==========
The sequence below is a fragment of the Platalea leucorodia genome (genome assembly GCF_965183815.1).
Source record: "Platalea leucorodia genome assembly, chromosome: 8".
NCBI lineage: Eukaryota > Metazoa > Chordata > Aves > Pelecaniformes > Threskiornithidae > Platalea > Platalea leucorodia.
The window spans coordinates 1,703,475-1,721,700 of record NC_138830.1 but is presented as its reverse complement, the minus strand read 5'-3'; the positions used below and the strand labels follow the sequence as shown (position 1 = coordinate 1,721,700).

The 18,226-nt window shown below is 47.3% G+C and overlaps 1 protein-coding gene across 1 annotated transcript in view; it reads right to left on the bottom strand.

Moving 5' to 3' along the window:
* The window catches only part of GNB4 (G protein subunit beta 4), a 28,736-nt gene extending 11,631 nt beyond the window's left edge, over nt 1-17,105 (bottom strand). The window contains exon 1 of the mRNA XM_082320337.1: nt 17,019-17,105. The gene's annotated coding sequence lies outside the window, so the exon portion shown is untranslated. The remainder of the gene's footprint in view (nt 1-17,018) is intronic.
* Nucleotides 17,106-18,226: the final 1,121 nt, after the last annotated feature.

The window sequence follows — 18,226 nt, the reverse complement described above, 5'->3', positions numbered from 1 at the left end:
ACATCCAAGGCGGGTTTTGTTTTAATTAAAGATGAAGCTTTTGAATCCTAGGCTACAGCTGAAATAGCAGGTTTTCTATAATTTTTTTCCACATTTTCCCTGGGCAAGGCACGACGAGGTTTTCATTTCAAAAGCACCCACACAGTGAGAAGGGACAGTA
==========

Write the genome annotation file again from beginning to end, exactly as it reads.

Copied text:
The sequence below is a fragment of the Platalea leucorodia genome (genome assembly GCF_965183815.1).
Source record: "Platalea leucorodia genome assembly, chromosome: 8".
NCBI lineage: Eukaryota > Metazoa > Chordata > Aves > Pelecaniformes > Threskiornithidae > Platalea > Platalea leucorodia.
The window spans coordinates 1,703,475-1,721,700 of record NC_138830.1 but is presented as its reverse complement, the minus strand read 5'-3'; the positions used below and the strand labels follow the sequence as shown (position 1 = coordinate 1,721,700).

The 18,226-nt window shown below is 47.3% G+C and overlaps 1 protein-coding gene across 1 annotated transcript in view; it reads right to left on the bottom strand.

Moving 5' to 3' along the window:
* The window catches only part of GNB4 (G protein subunit beta 4), a 28,736-nt gene extending 11,631 nt beyond the window's left edge, over nt 1-17,105 (bottom strand). The window contains exon 1 of the mRNA XM_082320337.1: nt 17,019-17,105. The gene's annotated coding sequence lies outside the window, so the exon portion shown is untranslated. The remainder of the gene's footprint in view (nt 1-17,018) is intronic.
* Nucleotides 17,106-18,226: the final 1,121 nt, after the last annotated feature.

The window sequence follows — 18,226 nt, the reverse complement described above, 5'->3', positions numbered from 1 at the left end:
ACATCCAAGGCGGGTTTTGTTTTAATTAAAGATGAAGCTTTTGAATCCTAGGCTACAGCTGAAATAGCAGGTTTTCTATAATTTTTTTCCACATTTTCCCTGGGCAAGGCACGACGAGGTTTTCATTTCAAAAGCACCCACACAGTGAGAAGGGACAGTA